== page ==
Hidden between construction cones and cars jammed at traffic stops, Burnside Farms is home to 227 acres of open fields and 1.2 million sunflowers in 30 different varieties.
Over a decade ago, Leslie Dawley, Burnside Farms manager and florist, lost her lease at a flower shop in McLean. Though Dawley continued to provide for her family by shipping truckloads of silk arrangements to Marriott worldwide, one impulse buy completely changed her plans for use of the remaining farmland.
“We were growing Amaryllis and Paperwhites to sell to Merrifield Garden Center and the florist and I had gone to pick up my Amaryllis from the importer,” Dawley explained. “They were going out of business and they had a bin of tulips – 35,000 tulips – and we all like a deal, don’t we?”
Just like that, Dawley loaded the bins up and brought them back to the farm. Upon returning home, her eldest son and right-hand man, Michael Dawley, was in shock. His first thought was, “What in the world are we going to do with 35,000 tulips?”
Dawley laughed and replied with hesitation, “We can pot them up for Merrifield?”
One week later, Michael Dawley proposed a “pick-your-own” flower field to his mother and meticulously planted all 35,000 bulbs in perfect juxtaposition. A sign went up on the highway for Easter week and the customers came flooding in.
Since the Dawley family’s humble beginnings, Burnside Farms has consistently turned a crowd. From tulips to sunflowers to pumpkins, Leslie Dawley has had no shortage of creative ideas to keep the farm fresh for the public.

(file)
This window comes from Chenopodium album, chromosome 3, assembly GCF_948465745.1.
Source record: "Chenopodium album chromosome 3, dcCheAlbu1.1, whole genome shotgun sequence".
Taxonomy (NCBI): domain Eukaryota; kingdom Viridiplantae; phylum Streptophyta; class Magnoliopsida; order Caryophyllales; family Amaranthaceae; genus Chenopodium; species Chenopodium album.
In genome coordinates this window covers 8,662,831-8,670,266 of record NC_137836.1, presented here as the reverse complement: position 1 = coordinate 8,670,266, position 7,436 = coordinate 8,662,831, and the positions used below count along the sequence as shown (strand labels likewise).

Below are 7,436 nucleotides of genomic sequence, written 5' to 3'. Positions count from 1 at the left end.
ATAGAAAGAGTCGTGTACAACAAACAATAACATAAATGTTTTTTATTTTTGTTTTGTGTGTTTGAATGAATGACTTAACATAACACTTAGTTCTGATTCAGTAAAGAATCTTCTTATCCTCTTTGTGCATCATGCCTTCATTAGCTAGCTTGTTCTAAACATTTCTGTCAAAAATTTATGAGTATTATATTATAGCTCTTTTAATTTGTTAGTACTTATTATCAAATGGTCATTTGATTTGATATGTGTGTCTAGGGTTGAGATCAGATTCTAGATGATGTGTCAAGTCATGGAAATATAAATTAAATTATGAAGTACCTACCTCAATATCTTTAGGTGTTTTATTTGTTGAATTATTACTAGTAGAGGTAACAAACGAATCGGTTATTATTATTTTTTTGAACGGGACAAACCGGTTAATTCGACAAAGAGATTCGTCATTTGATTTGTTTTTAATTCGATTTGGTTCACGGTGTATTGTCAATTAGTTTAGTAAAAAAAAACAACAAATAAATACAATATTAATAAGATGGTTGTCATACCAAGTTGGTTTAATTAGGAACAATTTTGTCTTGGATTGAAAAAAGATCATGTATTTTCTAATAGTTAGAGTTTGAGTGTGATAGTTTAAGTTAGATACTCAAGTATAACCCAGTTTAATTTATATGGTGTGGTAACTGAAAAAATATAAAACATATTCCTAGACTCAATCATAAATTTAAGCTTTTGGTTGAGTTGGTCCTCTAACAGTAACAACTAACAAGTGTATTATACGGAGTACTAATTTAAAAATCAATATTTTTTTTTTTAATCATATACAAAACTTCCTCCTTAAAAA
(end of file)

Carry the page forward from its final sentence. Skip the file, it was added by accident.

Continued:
“One thing we are going to work on is trying to make this (Burnside Farms) more accessible,” Leslie Dawley said. “I mean, it’s just open farm land and we lease it so it’s not like we can put in a lot of permanent things, but it would be good to make it more accessible to more people that haven’t got the ability to walk this much land.”
College student and saleswoman, Isabelle Barrett, has worked for the Dawley family since she was 16-years-old. She enjoys working in a nature-rich environment and one of her favorite experiences was assisting a recent customer with a surprise wedding proposal for his girlfriend.
“He hired a drone crew who had to petition the airport to get a special license to fly,” Bartlett said. “He booked out the whole farm for two hours and it was really exciting and she said, ‘Yes.’”
Despite overwhelming success, Leslie Dawley is uncertain about her leasing opportunities for 2020. Dawley fears that the future of Prince William County will consist of little-to-no farmland and a large cluster of 10-acre lots.
“This property is in the Rural Crescent which is a big issue in the county right now,” Dawley said. “The man that owns the property, by right, can put 27 houses on this property. If he does, the 10-acre lot houses will go right down the front of Kettle Run Road.
“The barns will be gone, the house will be gone, the fields will be gone, they will just be another 10-acre lot development. He proposed being able to put the houses back behind the barn in a cluster, keeping 80 percent of the land in conservation, meaning it would stay in conservation and perpetuity.”
Burnside Farms is open 10 a.m. to 6 p.m. daily. In addition, a new promotion, “Sunflower Sunsets” allows customers to tour the fields in the evenings from 6 p.m. to 8 p.m. on Thursdays and Saturdays.
Single-day admission to the Summer of Sunflowers is $8 per person (children under two are free) and Sunflower Sunsets are $10 per person. Burnside Farms also offers unlimited re-entry Sun Passes for $15. Sunflowers are $1.50 per stem.
Additional events and price can be found at www.burnsidefarms.com.